“They told us there is a bed, they care for children like her all the time. They believe they can provide her with care and support and treat her as if she’s a living person.”
A facility full of dead kids? That’s a little hard to believe. What’s even more difficult to believe is their claim that insurance would cover the cost of the dead girl’s “care.”
But in order for the corpse to be moved to this unnamed facility, Children’s Hospital Oakland would first need to perform a trachiotomy and implant a feeding tube, which they are not prepared to do for a fucking corpse:
“Children’s Hospital Oakland does not believe that performing surgical procedures on the body of a deceased person is an appropriate medical practice.”
(Perhaps if Mom had been a little nicer…?) Though the hospital initially refused to even consider transferring the corpse to another facility, they reversed their decision the very next day (December 27th), advising Mom of three prerequisites for transfer:
(1) Identify the facility she claimed had agreed to accept the body.
(2) Make arrangements for transport.
(3) Obtain approval from the county coroner — which is a legal requirement.
I’m guessing the hospital attorneys figured that by giving Mom a project, she’d stay the hell out of the way — undoubtedly realizing that such a transfer would be legally impossible anyway.
In the state of California, only hospitals, coroners, and morticians are licensed to transfer corpses. Exemptions may be issued by the coroner’s office, but according to California Health and Safety Code 7355:
“the bodies of persons who have died from any cause shall not be received for transportation by a common carrier unless the body has been embalmed and prepared by a licensed embalmer and placed in a sound casket and enclosed in a transportation case.”
Later that day, the family claimed that the unnamed facility had “backed out” of the agreement after learning Children’s Hospital’s position on the situation. (What, that the “patient” is dead?) They then claimed that there were two more potential facilities lined up — one in California and the other in New York.
Mom then went ahead and set up an account with GoFundMe.com, seeking to raise $20,000 to have her daughters corpse airlifted… well… somewhere:
“I was just informed that the hospital my daughter was going to be airlifted to has backed out due to lack of Cooperation from Children’s Hospital Oakland.”
“The hospital my daughter was going to be lifted to.” And yet the family has repeatedly claimed that the body was going to be transferred to a nursing home. This is a crucial distinction to make! By no means do I think this was a simple typo, because saying the body was going to a nursing facility would only continue to hurt her case, wheras claiming that it was a hospital makes the fund seem legitimate. As I’ve already pointed out, Californian hospitals can transport non-embalmed corpses, but nursing facilities cannot. I would not be surprised if the family’s attorney advised her to refer to explained the benefits of referring to the facility as a hospital.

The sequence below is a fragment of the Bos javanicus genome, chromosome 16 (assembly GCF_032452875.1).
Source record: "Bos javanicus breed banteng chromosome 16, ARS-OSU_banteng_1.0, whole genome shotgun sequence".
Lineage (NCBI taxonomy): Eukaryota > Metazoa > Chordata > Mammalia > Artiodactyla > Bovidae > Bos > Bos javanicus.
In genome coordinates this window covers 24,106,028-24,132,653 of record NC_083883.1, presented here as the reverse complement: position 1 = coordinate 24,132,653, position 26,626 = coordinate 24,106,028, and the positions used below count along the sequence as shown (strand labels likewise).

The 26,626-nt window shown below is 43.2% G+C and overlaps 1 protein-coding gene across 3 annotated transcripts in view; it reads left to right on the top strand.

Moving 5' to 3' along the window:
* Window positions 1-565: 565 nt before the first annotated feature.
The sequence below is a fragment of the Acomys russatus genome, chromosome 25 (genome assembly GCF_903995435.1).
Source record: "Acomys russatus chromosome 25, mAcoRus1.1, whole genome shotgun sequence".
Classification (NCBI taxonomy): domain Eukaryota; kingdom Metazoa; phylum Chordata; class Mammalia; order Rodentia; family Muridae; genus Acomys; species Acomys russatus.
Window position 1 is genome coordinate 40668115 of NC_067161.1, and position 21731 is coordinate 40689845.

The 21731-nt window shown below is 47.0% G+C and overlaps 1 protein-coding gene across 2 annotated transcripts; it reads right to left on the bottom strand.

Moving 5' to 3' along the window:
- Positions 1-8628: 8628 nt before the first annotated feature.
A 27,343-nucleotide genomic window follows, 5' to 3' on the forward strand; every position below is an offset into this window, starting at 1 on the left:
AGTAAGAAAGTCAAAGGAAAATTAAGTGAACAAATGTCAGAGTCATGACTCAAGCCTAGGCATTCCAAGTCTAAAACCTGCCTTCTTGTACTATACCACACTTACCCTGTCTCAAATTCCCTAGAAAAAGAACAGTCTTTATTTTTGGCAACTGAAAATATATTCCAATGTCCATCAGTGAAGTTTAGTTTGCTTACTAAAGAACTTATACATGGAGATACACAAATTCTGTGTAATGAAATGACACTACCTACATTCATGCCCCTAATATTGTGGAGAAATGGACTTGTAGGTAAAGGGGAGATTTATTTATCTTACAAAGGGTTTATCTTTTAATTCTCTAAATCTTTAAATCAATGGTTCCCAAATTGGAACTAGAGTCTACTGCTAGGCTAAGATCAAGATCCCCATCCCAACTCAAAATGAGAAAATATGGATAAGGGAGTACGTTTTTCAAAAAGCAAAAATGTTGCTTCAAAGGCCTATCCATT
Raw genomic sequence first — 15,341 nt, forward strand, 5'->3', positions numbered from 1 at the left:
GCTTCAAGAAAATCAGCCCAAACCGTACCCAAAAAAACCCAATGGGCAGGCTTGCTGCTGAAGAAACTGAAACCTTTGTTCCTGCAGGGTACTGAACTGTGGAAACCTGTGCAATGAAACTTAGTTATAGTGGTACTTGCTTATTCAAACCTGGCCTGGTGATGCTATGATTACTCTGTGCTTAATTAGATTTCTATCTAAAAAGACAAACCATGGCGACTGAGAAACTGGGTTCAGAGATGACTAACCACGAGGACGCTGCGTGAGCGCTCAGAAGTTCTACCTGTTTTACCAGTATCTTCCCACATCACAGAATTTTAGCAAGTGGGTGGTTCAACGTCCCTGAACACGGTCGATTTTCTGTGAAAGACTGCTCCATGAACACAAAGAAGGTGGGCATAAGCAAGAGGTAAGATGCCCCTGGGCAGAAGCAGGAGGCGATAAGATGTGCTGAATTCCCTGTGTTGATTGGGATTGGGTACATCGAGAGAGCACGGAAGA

So exactly was going to airlift the body? Certainly not Children’s Hospital. Mom is clearly lying about the airlift, and that isn’t all she’s lying about — but let’s not get too far ahead of ourselves. As of writing this, Mom has managed to raise $21,966 — a value which is steadily increasing.
I want to know where the $20,000 figure came from. I Googled “how much does it cost to airlift a patient,” and the first hit I came up with was Yahoo Answers, which suggested a flat $20,000. (How much do you wanna bet that Mom did the exact same thing?) The family claimed that one of the new facilities they were considering was located in California, while the other was in New York. Did Mom honestly expect a helicopter ride to New York to cost the same as a ride within the state of California?
Moreover, I’d love to know how Mom expects the body to be airlifted out of there. Does she plan to bribe the hospital? Fat chance of that. She’d have to go with a private carrier, which means that in order to airlift the body anywhere, it would first need to be embalmed. Again, how will Mom manage to accomplish the airlift? Perhaps a better question would be, What does Mom really plan on doing with that money?
On Sunday, December 29th, Mom claimed that one of the two facilities had agreed to take her daughter’s corpse, but that it has since backed out because of Children’s Hospital’s “interference”:
“I just found out that the facility my daughter was supposed to be going to has backed out! Children’s hospital has once again interfered with the placement of my daughter we still have a chance at 1 more facility so let us all pray.”
Donations soared after Mom posted this on the GoFundMe page. She doesn’t specify whether it was the California or the New York facility which backed out as a result of the hospital’s bullying, but that doesn’t really matter much anyway because the bitch is lying through her teeth.
After Mom’s latest GoFundMe post, Children Hospital Oakland decided they’d had enough. The hospital’s attorney issued a statement which included an open letter to the family’s attorney. The statement reviewed the three preconditions to transferring the corpse (a facility, transportation, and coroner’s permission), not one of which Mom appears to have taken seriously. Not only has Mom failed to contact the coroner’s office and come up with some sort of a transport plan (which isn’t really possible), the letter has made a rather shocking revelation, one which explicitly contradicts several of Mom’s claims and casts doubt onto many, many more:
“To date, there has been no communication from any facility named by you regarding a transfer or requirements for transfer with any of the medical professionals at Children’s. The family has not identified any facility with which Children’s can have this dialogue.”
Reread that last quote from Mom about how Children’s Hospital “once again interfered.” When she isn’t denying the facts, she’s pulling them out of her ass!